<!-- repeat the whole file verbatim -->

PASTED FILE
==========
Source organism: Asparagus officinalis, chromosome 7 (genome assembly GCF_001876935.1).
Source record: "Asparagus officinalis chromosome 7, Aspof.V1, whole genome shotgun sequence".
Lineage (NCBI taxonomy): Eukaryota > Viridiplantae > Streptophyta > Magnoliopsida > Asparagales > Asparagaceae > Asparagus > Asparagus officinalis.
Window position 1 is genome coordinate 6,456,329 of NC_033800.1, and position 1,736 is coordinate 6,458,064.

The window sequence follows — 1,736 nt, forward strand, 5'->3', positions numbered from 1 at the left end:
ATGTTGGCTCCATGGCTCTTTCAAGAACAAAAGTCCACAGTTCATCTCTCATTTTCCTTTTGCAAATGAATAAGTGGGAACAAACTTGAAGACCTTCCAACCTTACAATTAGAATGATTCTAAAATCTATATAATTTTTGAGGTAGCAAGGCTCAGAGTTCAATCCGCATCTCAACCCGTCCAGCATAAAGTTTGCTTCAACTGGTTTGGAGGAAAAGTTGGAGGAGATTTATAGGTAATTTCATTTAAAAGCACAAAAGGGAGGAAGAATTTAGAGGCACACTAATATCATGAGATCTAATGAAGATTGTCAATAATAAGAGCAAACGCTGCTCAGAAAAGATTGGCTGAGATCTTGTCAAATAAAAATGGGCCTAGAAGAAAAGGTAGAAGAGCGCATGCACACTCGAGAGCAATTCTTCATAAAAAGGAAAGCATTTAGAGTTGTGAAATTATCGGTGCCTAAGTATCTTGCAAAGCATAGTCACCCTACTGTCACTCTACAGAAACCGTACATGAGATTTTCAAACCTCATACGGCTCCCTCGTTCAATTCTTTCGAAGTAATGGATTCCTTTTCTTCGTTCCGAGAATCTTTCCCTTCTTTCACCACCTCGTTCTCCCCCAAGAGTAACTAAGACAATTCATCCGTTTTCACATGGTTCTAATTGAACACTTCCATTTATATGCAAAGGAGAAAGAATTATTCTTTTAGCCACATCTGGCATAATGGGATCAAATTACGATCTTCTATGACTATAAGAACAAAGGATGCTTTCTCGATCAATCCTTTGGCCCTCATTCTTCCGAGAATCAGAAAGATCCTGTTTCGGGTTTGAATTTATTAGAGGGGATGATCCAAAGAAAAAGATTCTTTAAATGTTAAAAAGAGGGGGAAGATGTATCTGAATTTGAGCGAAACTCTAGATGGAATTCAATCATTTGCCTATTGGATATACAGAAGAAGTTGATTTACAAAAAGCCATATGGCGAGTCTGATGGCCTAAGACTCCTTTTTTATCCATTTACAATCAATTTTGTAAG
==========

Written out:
Source organism: Asparagus officinalis, chromosome 7 (genome assembly GCF_001876935.1).
Source record: "Asparagus officinalis chromosome 7, Aspof.V1, whole genome shotgun sequence".
Lineage (NCBI taxonomy): Eukaryota > Viridiplantae > Streptophyta > Magnoliopsida > Asparagales > Asparagaceae > Asparagus > Asparagus officinalis.
Window position 1 is genome coordinate 6,456,329 of NC_033800.1, and position 1,736 is coordinate 6,458,064.

The window sequence follows — 1,736 nt, forward strand, 5'->3', positions numbered from 1 at the left end:
ATGTTGGCTCCATGGCTCTTTCAAGAACAAAAGTCCACAGTTCATCTCTCATTTTCCTTTTGCAAATGAATAAGTGGGAACAAACTTGAAGACCTTCCAACCTTACAATTAGAATGATTCTAAAATCTATATAATTTTTGAGGTAGCAAGGCTCAGAGTTCAATCCGCATCTCAACCCGTCCAGCATAAAGTTTGCTTCAACTGGTTTGGAGGAAAAGTTGGAGGAGATTTATAGGTAATTTCATTTAAAAGCACAAAAGGGAGGAAGAATTTAGAGGCACACTAATATCATGAGATCTAATGAAGATTGTCAATAATAAGAGCAAACGCTGCTCAGAAAAGATTGGCTGAGATCTTGTCAAATAAAAATGGGCCTAGAAGAAAAGGTAGAAGAGCGCATGCACACTCGAGAGCAATTCTTCATAAAAAGGAAAGCATTTAGAGTTGTGAAATTATCGGTGCCTAAGTATCTTGCAAAGCATAGTCACCCTACTGTCACTCTACAGAAACCGTACATGAGATTTTCAAACCTCATACGGCTCCCTCGTTCAATTCTTTCGAAGTAATGGATTCCTTTTCTTCGTTCCGAGAATCTTTCCCTTCTTTCACCACCTCGTTCTCCCCCAAGAGTAACTAAGACAATTCATCCGTTTTCACATGGTTCTAATTGAACACTTCCATTTATATGCAAAGGAGAAAGAATTATTCTTTTAGCCACATCTGGCATAATGGGATCAAATTACGATCTTCTATGACTATAAGAACAAAGGATGCTTTCTCGATCAATCCTTTGGCCCTCATTCTTCCGAGAATCAGAAAGATCCTGTTTCGGGTTTGAATTTATTAGAGGGGATGATCCAAAGAAAAAGATTCTTTAAATGTTAAAAAGAGGGGGAAGATGTATCTGAATTTGAGCGAAACTCTAGATGGAATTCAATCATTTGCCTATTGGATATACAGAAGAAGTTGATTTACAAAAAGCCATATGGCGAGTCTGATGGCCTAAGACTCCTTTTTTATCCATTTACAATCAATTTTGTAAG